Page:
The poster took him to the hill home of the poster man, Hillary Hawk Dunstable, dead now about a six years of serious gun wounds, both his parents testifying to that.
Candlor asked them, “Did he have any secrets he let go at the end? Anything of promise to you, such as a special gift, something to keep the two of you going? I don’t care how small or insignificant it might have been, but he might have given you a sweet charm or a bag of gold or silver to soften your late years. By God, you look like you need something like that.”
The father replied, “He said some gibberish he coughed up about a mine. That’s all.”
“What else did he say” Remember, it’s important. Might mean a reward to you in these tough times.”
“It was gibberish, as I said, I’ve gone through it a hundred times and all I got was a mine someplace in XYZ Land. That’s just how he said it, in XYZ Land.”
Candlor left them, muttering, both them and him, XYZ Land. XYZ Land.
The connections seemed broken, the leads useless, his time gone to frivolous waste; another criminal still ahead of the game, holding the last card, the ace in the hole, the Jack of all trades, playing the cards close to the chest,
Candlor, at last, believed he’d come to the veritable stone wall of stone walls. He looked all his papers over and made no further connections. As he left his office at the end of another useless day, his eye fell on a map of the area, and there at one edge of the singular map was a small clump of land, a small bit that appeared it came awfully close to being forgotten by the original surveyors of the area.
Indeed, it was XYZ Land, XYZ Land right in front of him, like a damned road map. A small clump of practically nothing that might hold everything. Some people talk or tell other people things that are in a carefully scripted code, but a language for the talker, solely his own. He realized all men, all folks, have secrets, some shared, some never shared, unless they make a game of it, like a kind of charade.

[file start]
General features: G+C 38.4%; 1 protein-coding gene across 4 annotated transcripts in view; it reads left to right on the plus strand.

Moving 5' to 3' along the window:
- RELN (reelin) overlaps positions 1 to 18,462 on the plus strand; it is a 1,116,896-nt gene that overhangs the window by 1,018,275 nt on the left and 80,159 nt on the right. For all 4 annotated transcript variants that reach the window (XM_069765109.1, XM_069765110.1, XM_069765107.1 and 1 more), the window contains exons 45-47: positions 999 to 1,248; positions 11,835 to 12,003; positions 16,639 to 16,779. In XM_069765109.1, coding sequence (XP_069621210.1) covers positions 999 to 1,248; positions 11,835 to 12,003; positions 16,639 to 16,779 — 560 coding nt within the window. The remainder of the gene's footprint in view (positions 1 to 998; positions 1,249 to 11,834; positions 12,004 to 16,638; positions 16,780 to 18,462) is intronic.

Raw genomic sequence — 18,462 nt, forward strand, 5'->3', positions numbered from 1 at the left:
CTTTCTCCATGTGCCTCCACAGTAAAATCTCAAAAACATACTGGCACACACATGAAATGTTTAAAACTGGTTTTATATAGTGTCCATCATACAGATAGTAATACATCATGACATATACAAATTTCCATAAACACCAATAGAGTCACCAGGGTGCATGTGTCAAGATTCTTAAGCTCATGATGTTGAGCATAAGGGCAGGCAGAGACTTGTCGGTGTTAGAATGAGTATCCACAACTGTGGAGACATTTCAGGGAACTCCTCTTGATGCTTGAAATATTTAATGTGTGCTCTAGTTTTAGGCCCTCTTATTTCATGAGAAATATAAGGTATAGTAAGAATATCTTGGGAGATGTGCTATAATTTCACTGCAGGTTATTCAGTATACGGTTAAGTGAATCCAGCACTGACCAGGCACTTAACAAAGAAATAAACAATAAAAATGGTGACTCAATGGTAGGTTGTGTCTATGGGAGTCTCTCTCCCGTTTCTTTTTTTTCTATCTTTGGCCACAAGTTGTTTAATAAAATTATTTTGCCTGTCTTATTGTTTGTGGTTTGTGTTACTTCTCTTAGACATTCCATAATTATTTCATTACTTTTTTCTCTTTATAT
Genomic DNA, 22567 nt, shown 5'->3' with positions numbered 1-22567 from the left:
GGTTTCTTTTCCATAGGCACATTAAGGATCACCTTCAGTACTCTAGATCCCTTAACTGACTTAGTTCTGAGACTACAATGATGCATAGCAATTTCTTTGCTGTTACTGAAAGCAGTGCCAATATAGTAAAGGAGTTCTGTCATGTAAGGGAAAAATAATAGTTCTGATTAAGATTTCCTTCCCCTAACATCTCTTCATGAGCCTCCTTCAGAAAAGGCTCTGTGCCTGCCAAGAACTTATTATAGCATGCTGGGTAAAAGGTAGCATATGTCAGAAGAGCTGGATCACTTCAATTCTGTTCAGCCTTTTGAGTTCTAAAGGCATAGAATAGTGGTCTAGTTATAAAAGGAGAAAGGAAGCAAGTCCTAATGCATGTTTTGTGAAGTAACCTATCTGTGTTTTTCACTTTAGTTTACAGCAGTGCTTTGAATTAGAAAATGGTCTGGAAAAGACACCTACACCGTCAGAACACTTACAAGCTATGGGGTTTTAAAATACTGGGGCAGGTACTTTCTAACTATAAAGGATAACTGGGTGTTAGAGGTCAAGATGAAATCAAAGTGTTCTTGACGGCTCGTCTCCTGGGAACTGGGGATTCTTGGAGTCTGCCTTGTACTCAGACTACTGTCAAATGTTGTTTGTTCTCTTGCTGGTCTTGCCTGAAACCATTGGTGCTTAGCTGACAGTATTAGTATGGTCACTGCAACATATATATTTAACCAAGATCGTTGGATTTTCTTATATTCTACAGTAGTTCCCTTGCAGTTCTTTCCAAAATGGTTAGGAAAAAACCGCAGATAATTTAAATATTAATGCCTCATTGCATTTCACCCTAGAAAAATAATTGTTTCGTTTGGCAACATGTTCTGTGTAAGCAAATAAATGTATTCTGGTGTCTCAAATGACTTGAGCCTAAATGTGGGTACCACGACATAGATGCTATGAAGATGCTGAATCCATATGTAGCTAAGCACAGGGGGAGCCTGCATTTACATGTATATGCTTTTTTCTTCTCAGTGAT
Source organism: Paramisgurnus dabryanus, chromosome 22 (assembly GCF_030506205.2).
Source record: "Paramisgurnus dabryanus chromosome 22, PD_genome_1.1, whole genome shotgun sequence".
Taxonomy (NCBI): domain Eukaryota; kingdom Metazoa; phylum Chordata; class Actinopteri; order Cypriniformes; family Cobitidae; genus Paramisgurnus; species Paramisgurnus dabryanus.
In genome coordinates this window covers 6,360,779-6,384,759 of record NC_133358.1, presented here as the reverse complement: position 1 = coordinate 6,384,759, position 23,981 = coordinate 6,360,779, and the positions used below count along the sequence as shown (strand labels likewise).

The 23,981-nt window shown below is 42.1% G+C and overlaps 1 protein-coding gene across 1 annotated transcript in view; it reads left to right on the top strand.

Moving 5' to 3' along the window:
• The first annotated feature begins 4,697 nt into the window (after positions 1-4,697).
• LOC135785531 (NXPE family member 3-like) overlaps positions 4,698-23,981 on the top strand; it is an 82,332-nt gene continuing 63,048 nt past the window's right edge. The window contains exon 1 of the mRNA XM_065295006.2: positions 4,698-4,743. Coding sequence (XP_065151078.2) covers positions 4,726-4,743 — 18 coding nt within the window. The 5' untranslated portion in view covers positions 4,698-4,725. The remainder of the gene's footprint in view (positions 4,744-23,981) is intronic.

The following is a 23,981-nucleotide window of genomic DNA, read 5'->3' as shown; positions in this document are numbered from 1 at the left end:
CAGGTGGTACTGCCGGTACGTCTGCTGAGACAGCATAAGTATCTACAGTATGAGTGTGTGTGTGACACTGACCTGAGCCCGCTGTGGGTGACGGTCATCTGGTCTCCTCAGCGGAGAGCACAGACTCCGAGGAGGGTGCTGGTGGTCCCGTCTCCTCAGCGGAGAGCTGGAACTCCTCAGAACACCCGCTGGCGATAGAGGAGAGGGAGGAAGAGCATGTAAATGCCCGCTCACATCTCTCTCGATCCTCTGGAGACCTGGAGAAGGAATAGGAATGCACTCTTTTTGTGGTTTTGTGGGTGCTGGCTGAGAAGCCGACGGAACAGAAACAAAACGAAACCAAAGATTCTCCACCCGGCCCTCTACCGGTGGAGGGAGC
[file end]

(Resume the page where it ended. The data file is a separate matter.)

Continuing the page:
He also realized he had come into the last clue; the rest was up to him, and him alone. This was not to be shared with another person on this Earth, for damned sure.
The XYZ Land was not very large at all, but it held a small pond, a little rivulet, and a cliff face. “Certainly here,” he said to himself, “a cave exists within that shear face of cliff.”
It almost revealed itself, a darker face of its opening, though small, was like dot on a map; it meant something of a serious nature.
He went digging down into that cave and kept coming up with wild loot of wild pasts, from bank robberies, train robberies, stagecoach robberies, house thefts taken from the rich, an instantly recognized bag of gold deposits from Houston’s Great Bank of Texas, worth hundreds of thousands, still in the original packaging.
The odds said that he had never spent a nickel of the money, all the original packages intact, box, bag, metal container, grip, handbag, wallet, all there, collected, unspent.
From that point of realization, of that sort of confessional, he had never spent a nickel of it; just kept it away from others, made it utterly useless.
Candlor contacted banks and newspapers, and explained all of it, and asked them to congregate at XYZ Land the following week, where all rightful owners would have their property returned to them.
Then he contacted the writer, Morgan Acies, and told him to attend the affair, as it was a story almost in itself.